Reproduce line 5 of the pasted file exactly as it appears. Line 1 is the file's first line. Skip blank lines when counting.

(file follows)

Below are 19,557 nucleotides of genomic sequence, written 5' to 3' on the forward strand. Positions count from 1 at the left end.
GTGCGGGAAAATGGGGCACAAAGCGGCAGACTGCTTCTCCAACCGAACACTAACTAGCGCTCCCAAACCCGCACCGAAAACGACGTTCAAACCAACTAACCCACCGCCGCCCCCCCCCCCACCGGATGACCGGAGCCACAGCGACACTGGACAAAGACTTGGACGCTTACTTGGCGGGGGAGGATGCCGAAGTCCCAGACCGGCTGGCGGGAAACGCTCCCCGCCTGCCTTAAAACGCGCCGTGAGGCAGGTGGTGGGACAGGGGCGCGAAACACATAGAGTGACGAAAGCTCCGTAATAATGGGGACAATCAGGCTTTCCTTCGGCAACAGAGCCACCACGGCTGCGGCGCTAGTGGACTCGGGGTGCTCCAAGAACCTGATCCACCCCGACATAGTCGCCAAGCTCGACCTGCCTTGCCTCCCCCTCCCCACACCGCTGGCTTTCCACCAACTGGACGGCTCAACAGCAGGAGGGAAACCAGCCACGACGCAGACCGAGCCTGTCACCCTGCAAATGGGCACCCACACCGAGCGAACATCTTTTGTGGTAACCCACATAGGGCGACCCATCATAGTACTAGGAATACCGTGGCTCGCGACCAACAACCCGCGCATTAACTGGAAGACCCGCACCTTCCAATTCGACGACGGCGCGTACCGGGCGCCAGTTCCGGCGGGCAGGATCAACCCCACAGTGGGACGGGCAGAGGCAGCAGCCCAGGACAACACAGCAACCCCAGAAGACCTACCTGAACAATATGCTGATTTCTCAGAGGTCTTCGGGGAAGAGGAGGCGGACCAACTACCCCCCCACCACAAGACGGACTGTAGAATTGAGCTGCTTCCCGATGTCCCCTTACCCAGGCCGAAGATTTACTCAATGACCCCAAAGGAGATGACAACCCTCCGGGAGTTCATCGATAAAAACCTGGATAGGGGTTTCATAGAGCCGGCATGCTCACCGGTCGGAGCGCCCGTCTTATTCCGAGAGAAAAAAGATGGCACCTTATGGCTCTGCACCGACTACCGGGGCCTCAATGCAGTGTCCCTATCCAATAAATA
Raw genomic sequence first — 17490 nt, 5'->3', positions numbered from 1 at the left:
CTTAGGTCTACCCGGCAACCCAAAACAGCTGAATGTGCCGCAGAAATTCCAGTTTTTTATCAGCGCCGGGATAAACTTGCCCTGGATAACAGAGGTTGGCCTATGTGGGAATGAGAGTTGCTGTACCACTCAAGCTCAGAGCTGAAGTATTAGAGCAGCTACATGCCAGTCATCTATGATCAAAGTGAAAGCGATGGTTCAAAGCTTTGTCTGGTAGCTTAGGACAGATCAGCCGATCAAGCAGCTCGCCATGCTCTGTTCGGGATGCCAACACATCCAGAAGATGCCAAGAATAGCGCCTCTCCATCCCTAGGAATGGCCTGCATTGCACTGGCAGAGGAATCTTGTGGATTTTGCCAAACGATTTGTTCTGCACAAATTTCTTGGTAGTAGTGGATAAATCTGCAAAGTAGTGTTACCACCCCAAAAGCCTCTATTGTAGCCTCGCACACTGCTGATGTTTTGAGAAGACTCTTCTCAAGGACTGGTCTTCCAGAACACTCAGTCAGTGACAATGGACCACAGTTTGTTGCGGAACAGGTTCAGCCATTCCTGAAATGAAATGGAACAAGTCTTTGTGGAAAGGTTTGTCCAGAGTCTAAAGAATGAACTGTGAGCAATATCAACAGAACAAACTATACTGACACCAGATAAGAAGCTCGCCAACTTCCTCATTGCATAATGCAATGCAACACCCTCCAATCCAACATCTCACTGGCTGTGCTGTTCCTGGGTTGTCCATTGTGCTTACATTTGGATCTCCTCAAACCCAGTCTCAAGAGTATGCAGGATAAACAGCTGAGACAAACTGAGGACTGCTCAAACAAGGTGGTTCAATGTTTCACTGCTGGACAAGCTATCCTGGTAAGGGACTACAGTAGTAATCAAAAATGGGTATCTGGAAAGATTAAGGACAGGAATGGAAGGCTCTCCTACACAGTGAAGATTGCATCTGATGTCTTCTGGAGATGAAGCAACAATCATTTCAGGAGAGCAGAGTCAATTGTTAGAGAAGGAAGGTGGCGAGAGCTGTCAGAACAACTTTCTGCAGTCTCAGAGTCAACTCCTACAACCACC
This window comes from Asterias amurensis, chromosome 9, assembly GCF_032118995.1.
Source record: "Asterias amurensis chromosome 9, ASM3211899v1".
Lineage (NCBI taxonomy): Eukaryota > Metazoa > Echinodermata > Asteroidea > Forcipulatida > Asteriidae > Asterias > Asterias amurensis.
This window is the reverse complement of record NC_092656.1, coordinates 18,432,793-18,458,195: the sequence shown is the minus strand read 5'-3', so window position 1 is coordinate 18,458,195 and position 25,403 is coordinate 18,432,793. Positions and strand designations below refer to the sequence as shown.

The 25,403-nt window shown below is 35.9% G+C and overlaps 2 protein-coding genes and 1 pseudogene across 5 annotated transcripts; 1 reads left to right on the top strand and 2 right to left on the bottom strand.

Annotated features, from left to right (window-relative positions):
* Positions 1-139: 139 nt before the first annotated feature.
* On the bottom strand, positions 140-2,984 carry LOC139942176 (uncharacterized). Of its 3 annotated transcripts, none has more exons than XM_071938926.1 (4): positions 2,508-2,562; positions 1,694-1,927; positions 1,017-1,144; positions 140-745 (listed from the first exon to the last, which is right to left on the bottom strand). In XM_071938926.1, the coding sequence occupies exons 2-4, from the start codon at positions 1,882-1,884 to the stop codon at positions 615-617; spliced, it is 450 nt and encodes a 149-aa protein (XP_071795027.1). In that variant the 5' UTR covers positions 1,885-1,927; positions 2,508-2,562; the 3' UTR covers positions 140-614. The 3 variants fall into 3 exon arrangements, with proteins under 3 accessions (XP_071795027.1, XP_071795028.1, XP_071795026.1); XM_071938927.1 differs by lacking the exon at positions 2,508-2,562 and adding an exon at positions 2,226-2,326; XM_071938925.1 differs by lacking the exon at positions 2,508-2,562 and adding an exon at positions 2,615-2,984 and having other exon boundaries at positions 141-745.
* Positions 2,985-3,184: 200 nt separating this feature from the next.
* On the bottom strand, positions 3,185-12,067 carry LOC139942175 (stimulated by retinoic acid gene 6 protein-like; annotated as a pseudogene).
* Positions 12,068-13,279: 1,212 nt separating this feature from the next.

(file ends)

This window comes from Asterias amurensis, chromosome 9, assembly GCF_032118995.1.